Footprint Press
South African Authors

Pioneering people, interesting places and significant events – these are the themes of the non-fiction historical books published by Footprint Press. Highly readable and entertaining, these stories are told through the eyes of the characters living at the time.

non-fiction historical books, Footprint Press Publications, african literature, south african authors, african authors, african writers, david hilton-barber

George Cory, the eminent historian whose name is embodied at the Cory Collection at the Rhodes University Library wrote these words in his introduction to Barbers of the Peak by Ivan Mitford-Barberton:

It is no more than the grateful duty of a succeeding generation to revere the memory of those who bore the heat and burden of the days long gone. But better than merely holding in one’s memories of departed heroes is the placing on permanent record the account of their lives and works.

The importance of recording history is an ancient as history itself. Marcus Tullius Cicero wrote:

Not to know what happened before we were born is to remain perpetually a child. For what is the worth of human life unless it is woven into the life of our ancestors by the records of history.

And we are reminded of this too by contemporary writers. The Canadian novelist, Margaret Attwood, wrote:

The past no longer belongs only to those who lived in it; the past belongs to those who claim it, and are willing to explore it and infuse it with meaning for those alive today.

Hilton-Barber is a fourth generation South African. He was born in Grahamstown in the Eastern Cape and holds a BA Honours degree from Rhodes University. He then trained as a journalist, following in the footsteps of his maternal great-grandfather Frederick York St Leger, founder and first editor of the Cape Times.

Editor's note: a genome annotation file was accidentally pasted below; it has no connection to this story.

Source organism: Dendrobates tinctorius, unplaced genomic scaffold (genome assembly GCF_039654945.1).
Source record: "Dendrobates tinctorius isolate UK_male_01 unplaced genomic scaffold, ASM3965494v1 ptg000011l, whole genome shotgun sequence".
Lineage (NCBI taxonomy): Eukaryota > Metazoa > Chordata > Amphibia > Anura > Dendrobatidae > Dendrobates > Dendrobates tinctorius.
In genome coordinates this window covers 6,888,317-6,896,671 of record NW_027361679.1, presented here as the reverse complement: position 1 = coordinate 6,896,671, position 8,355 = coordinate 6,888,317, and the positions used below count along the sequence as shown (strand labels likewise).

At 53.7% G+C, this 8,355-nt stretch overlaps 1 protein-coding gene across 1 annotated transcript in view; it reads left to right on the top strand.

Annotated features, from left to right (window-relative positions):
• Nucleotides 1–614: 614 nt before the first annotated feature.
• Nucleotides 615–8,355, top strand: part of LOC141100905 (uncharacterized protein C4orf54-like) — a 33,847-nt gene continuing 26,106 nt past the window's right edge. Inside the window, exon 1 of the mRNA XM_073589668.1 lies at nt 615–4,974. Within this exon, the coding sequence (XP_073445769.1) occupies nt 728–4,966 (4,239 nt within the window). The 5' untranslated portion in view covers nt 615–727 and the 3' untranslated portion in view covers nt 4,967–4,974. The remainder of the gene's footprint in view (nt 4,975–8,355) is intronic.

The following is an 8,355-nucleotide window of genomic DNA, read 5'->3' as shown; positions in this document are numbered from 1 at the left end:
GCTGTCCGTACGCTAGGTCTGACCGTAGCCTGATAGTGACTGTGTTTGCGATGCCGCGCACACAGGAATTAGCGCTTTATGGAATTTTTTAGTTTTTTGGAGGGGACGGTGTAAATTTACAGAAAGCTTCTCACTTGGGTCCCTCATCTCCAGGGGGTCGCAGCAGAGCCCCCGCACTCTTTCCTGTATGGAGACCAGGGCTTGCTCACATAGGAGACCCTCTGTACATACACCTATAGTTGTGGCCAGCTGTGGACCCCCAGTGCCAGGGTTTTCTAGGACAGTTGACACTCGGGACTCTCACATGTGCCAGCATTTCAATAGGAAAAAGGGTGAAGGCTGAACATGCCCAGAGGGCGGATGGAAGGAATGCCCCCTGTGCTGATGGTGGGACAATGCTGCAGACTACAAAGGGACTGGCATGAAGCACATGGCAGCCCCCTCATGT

In his later career as a public relations consultant he was involved in a wide range of public relations programmes for the public and private sector, included lecturing and contributing to the compilation of the communications course at the University of South Africa.

He served as president of the PR Institute of SA and as council member for South Africa on the International Public Relations Association.

He retired to Tzaneen to his wife Tana Tooley’s family farm and together they developed the now legendary Kings Walden gardens and guest house.

David has now relocated to Hermanus in the Western Cape to research and write further historical works. He is an Associate Member of the Professional Editors Guild.

Footprint Press Publishes South African Authors

Pioneering people, interesting places and significant events – themes of non-fiction historical books. Visit our Shop to find out more.